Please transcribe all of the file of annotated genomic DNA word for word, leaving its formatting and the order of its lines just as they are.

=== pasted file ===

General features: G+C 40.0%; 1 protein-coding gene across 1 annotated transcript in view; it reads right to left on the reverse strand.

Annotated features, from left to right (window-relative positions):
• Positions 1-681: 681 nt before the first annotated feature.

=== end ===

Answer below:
General features: G+C 40.0%; 1 protein-coding gene across 1 annotated transcript in view; it reads right to left on the reverse strand.

Annotated features, from left to right (window-relative positions):
• Positions 1-681: 681 nt before the first annotated feature.